- Oops!Something went wrong.Please try again later.
By Ian Ransom
(Reuters) - Players, pundits and fans cheered a "beautiful day for football" after the breakaway European Super League unravelled with the withdrawal of the six English clubs who had signed up to the controversial competition.
Following a storm of protests and threats of sanctions from the game's European and world governing bodies, the Super League said it would "reconsider" its next steps after it was reduced to three teams each from Spain and Italy on Tuesday.
Amid reports that Italian sides Inter Milan and AC Milan had also withdrawn, former Liverpool defender Jamie Carragher declared the competition dead in the water.
"Super League is finished! Well done to all fans up & down the country!" he said on social media.
Manchester City were the first to back out of the venture, before Arsenal, Manchester United, Liverpool, Tottenham Hotspur and Chelsea announced they were following suit.
"What a beautiful day for football. Let's keep playing, let's keep fighting, let's keep dreaming," said Manchester City defender Benjamin Mendy.
Manchester United executive vice-chairman Ed Woodward became the first casualty of the backlash, announcing his resignation shortly before his club gave up on a project he had been influential in bringing about.
Former Manchester United captain Rio Ferdinand, a fierce critic of the breakaway competition from the outset, said the teams were coming to their senses.
"Teams finally seeing sense and pulling out of the #SuperLeague ... Football is and ALWAYS will be about the fans," he said on social media.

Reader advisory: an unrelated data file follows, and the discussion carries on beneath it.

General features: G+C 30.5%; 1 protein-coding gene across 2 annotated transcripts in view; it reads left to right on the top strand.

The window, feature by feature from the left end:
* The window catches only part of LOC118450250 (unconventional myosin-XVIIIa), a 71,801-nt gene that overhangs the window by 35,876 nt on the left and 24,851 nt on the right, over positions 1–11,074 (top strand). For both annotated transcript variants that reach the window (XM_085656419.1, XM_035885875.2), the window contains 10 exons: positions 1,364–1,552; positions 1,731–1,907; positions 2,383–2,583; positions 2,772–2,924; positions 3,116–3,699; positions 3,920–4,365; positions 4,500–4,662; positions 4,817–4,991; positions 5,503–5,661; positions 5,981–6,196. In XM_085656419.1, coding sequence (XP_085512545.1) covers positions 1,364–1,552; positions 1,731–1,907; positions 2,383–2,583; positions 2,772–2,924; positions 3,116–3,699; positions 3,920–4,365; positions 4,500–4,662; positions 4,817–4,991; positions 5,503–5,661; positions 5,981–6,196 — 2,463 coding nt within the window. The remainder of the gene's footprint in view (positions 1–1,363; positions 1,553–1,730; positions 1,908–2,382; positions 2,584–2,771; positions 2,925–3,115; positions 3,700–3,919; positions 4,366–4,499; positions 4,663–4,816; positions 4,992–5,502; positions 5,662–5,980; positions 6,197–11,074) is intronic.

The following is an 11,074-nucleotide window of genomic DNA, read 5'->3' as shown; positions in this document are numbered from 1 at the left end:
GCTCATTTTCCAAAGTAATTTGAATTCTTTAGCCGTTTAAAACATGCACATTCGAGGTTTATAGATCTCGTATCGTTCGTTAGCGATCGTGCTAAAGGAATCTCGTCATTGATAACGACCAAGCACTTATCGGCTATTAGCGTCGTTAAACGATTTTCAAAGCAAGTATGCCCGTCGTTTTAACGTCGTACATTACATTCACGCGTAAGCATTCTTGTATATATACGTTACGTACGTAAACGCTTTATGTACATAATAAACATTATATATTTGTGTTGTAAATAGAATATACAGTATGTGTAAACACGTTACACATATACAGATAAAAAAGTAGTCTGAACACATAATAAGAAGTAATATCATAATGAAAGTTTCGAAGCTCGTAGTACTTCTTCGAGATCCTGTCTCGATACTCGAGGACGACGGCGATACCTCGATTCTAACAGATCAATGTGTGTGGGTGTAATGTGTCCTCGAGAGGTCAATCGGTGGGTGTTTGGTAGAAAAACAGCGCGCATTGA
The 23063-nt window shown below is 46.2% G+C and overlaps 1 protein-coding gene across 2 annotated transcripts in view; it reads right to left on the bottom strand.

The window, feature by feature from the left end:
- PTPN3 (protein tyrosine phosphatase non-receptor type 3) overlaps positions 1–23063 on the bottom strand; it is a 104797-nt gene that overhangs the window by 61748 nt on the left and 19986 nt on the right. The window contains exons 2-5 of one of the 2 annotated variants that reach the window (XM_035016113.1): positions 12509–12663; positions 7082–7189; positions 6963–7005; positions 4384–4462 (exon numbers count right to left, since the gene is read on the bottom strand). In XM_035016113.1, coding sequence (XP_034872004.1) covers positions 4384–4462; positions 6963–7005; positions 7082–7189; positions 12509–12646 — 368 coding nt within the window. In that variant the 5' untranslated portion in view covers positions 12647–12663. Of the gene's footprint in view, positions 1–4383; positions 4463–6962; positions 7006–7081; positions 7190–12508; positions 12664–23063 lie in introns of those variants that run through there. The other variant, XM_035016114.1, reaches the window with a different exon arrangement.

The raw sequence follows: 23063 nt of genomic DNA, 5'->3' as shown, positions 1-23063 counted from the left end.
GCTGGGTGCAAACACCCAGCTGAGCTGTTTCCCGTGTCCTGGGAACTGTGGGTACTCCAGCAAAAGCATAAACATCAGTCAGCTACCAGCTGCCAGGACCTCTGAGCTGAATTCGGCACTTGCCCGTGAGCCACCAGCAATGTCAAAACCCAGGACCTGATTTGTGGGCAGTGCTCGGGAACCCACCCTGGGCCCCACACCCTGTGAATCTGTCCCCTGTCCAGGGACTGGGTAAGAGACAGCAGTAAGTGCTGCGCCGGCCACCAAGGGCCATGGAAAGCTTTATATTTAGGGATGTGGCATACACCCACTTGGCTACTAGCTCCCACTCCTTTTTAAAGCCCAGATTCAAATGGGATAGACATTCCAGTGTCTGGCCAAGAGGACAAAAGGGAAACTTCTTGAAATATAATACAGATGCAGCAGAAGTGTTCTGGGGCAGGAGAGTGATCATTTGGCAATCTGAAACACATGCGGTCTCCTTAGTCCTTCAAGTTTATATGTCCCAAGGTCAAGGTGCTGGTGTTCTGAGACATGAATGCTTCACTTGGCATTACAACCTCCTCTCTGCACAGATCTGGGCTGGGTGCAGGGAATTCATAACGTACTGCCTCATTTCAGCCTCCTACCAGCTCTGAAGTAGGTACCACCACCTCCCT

"The fans have obviously not been a consideration at all ... disgrace."
'WE SAVED FOOTBALL'
Fans gathered in large numbers outside Chelsea's Stamford Bridge stadium ahead of their Premier League match against Brighton & Hove Albion to protest against the breakaway league.
They ended up chanting, "We saved football!" after reports filtered through that Chelsea were abandoning the project.
The Football Association welcomed the withdrawals of the six English clubs, saying the Super League had "threatened the whole pyramid".
"English football has a proud history of opportunity for all clubs and the game has been unanimous in its disapproval of a closed league," the FA said.
"It was a position that, by design, could have divided our game, but instead, it has unified us all."
The split in the game threatened by the Super League, and the strength of feeling it generated, led political leaders across Europe to speak out, and, in some cases, threaten intervention.
British Prime Minister Boris Johnson said his government would consider passing legislation to stop the breakaway, likening the plans to creating a cartel.
There is lingering anger toward the owners of the six English clubs, with some pundits suggesting their stewardship was no longer tenable.
Liverpool great Graeme Souness said supporters would not be able to forgive them despite the U-turns.
"They have been shown to sell their soul, basically," the Sky Sports pundit said.
"They were going to sell the souls of our major institutions. They were selling their souls for quick money. Our supporters will not forgive them. We are not America."
(Additional reporting by Arvind Sriram in Bengaluru; Editing by Peter Rutherford)